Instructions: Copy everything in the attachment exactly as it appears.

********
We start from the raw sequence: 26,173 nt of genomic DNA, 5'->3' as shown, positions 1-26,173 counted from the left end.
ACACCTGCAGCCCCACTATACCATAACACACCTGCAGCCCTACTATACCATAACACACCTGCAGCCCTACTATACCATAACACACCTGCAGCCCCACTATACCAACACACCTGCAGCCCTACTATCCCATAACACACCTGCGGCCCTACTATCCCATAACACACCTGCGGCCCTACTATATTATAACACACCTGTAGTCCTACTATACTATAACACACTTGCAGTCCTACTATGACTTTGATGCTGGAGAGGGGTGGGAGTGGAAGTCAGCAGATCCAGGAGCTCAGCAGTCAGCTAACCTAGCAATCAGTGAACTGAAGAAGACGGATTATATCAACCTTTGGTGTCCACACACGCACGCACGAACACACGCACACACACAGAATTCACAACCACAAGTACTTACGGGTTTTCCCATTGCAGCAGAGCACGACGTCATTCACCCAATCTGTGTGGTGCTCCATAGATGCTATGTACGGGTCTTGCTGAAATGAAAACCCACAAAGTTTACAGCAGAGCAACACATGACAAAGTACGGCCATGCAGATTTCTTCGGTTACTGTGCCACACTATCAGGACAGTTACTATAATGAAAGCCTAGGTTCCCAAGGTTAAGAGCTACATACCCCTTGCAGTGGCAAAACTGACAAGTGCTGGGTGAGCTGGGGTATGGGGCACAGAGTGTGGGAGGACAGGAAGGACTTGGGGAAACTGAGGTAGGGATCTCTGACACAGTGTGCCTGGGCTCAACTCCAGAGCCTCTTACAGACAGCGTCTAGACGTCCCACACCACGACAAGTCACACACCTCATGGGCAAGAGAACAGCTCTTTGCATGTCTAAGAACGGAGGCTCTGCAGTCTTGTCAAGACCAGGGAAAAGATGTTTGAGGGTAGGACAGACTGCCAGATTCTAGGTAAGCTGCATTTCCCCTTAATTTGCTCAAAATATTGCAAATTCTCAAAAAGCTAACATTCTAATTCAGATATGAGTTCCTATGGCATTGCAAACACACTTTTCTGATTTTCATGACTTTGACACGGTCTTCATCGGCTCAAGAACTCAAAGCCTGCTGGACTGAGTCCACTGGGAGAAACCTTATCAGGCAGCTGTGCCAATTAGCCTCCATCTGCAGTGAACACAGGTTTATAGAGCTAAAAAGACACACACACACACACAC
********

We start from the raw sequence: 26,173 nt of genomic DNA, 5'->3' as shown, positions 1-26,173 counted from the left end.
ACACCTGCAGCCCCACTATACCATAACACACCTGCAGCCCTACTATACCATAACACACCTGCAGCCCTACTATACCATAACACACCTGCAGCCCCACTATACCAACACACCTGCAGCCCTACTATCCCATAACACACCTGCGGCCCTACTATCCCATAACACACCTGCGGCCCTACTATATTATAACACACCTGTAGTCCTACTATACTATAACACACTTGCAGTCCTACTATGACTTTGATGCTGGAGAGGGGTGGGAGTGGAAGTCAGCAGATCCAGGAGCTCAGCAGTCAGCTAACCTAGCAATCAGTGAACTGAAGAAGACGGATTATATCAACCTTTGGTGTCCACACACGCACGCACGAACACACGCACACACACAGAATTCACAACCACAAGTACTTACGGGTTTTCCCATTGCAGCAGAGCACGACGTCATTCACCCAATCTGTGTGGTGCTCCATAGATGCTATGTACGGGTCTTGCTGAAATGAAAACCCACAAAGTTTACAGCAGAGCAACACATGACAAAGTACGGCCATGCAGATTTCTTCGGTTACTGTGCCACACTATCAGGACAGTTACTATAATGAAAGCCTAGGTTCCCAAGGTTAAGAGCTACATACCCCTTGCAGTGGCAAAACTGACAAGTGCTGGGTGAGCTGGGGTATGGGGCACAGAGTGTGGGAGGACAGGAAGGACTTGGGGAAACTGAGGTAGGGATCTCTGACACAGTGTGCCTGGGCTCAACTCCAGAGCCTCTTACAGACAGCGTCTAGACGTCCCACACCACGACAAGTCACACACCTCATGGGCAAGAGAACAGCTCTTTGCATGTCTAAGAACGGAGGCTCTGCAGTCTTGTCAAGACCAGGGAAAAGATGTTTGAGGGTAGGACAGACTGCCAGATTCTAGGTAAGCTGCATTTCCCCTTAATTTGCTCAAAATATTGCAAATTCTCAAAAAGCTAACATTCTAATTCAGATATGAGTTCCTATGGCATTGCAAACACACTTTTCTGATTTTCATGACTTTGACACGGTCTTCATCGGCTCAAGAACTCAAAGCCTGCTGGACTGAGTCCACTGGGAGAAACCTTATCAGGCAGCTGTGCCAATTAGCCTCCATCTGCAGTGAACACAGGTTTATAGAGCTAAAAAGACACACACACACACACAC